Summer Drought & Insect Control

How to tell when turf is suffering from drought stress or infestation

Now that spring is over, and we are in the midst of higher temperatures and longer days, it is important to know the signs of summer turf stress. Whether it be from drought or insect damage, it’s imperative that you and your customers know the signs. This will allow you to identify what the issue is and treat their turf accordingly.

Signs of Drought Stress

A common first visible sign of stress your customers are going to notice will be turf that is starting to turn brown. To test if this is from lack of moisture, try pulling up on a patch of brown to get an idea of how deep the roots are. If the turf does not come up easily from the soil, it is suffering from drought stress.

You can also tell if your customers' turf is lacking moisture before it turns brown by paying attention to footprints or mower lines—specifically if they are leaving imprints in the turf. Before the color change, this is typically going to be the first symptom of a lawn that is suffering from drought stress but isn't as noticeable.

To tell if the soil is dry, take a screwdriver and push it into the ground in both a brown area and a green area. If it is harder to push through the brown area, the soil is dry and suffering from drought. Pay attention to patterns and shaded areas as well. If the turf is turning brown in areas that are unshaded or not being touched by a sprinkler system, these areas may need special attention to keep healthy during warmer months.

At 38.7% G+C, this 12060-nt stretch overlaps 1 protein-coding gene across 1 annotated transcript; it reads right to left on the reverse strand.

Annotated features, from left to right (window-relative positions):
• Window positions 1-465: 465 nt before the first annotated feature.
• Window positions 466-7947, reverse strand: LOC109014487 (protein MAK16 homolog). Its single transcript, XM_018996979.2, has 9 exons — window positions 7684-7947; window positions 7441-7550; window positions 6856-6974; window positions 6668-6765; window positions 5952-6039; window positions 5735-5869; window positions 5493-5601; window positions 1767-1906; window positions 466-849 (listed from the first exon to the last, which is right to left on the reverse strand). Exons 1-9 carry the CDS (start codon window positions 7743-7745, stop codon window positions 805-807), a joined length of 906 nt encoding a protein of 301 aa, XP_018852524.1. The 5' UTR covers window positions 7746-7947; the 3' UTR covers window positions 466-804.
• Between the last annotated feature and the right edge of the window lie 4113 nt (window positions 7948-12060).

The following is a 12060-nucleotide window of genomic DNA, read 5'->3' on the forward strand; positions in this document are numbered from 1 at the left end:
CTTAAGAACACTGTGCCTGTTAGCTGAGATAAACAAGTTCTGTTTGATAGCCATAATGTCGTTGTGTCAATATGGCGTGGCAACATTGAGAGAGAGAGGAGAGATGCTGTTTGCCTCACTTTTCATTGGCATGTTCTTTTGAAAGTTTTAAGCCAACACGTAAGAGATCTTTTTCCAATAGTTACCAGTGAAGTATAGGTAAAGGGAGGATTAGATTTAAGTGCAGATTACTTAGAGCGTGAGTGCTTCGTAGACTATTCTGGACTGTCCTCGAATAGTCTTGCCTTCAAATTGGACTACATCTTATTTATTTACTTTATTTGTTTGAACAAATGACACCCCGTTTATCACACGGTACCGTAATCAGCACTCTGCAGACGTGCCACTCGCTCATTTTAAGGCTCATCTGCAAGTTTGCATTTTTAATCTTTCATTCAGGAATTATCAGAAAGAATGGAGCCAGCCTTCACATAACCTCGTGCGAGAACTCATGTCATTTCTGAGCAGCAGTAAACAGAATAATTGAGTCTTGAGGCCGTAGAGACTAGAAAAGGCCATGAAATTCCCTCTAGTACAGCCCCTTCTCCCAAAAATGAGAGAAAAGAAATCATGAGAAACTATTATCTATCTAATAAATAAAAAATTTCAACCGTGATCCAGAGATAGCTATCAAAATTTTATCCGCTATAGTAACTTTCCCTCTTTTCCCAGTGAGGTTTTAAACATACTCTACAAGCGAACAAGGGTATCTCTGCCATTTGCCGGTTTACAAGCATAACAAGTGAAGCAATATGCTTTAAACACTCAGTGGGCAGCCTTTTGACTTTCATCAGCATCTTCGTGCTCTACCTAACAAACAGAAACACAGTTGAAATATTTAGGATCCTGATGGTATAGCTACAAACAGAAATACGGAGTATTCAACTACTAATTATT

Signs of Insect Damage

One of the consequences that can come with drought stress is turf that is more susceptible to insect invasions. Knowing the signs of insect damage will help you treat their turf before it’s too late. Here are a few things to look out for.

Some of the same techniques we talked about above will help you discover if you are dealing with drought or pests. If you try pulling the brown turf up by the roots and it pulls easily, you are likely dealing with insects and not drought. The same goes for the screwdriver test. If it penetrates the brown areas easily, your soil is not dry but suffering from some kind of insect—likely a grub infestation.

To get ahead of any pest problems, we recommend using a fertilizer ahead of time that includes surface and soil insect control—like ProScape with Acelepryn or ProScape with Allectus. If the lawn has already been fertilized and you are looking for straight insect control, try one of our insecticides.

Identifying and understanding the issues that come with summer temperatures ensures that you are able to keep your customer’s turf coming back healthy and beautiful each year.

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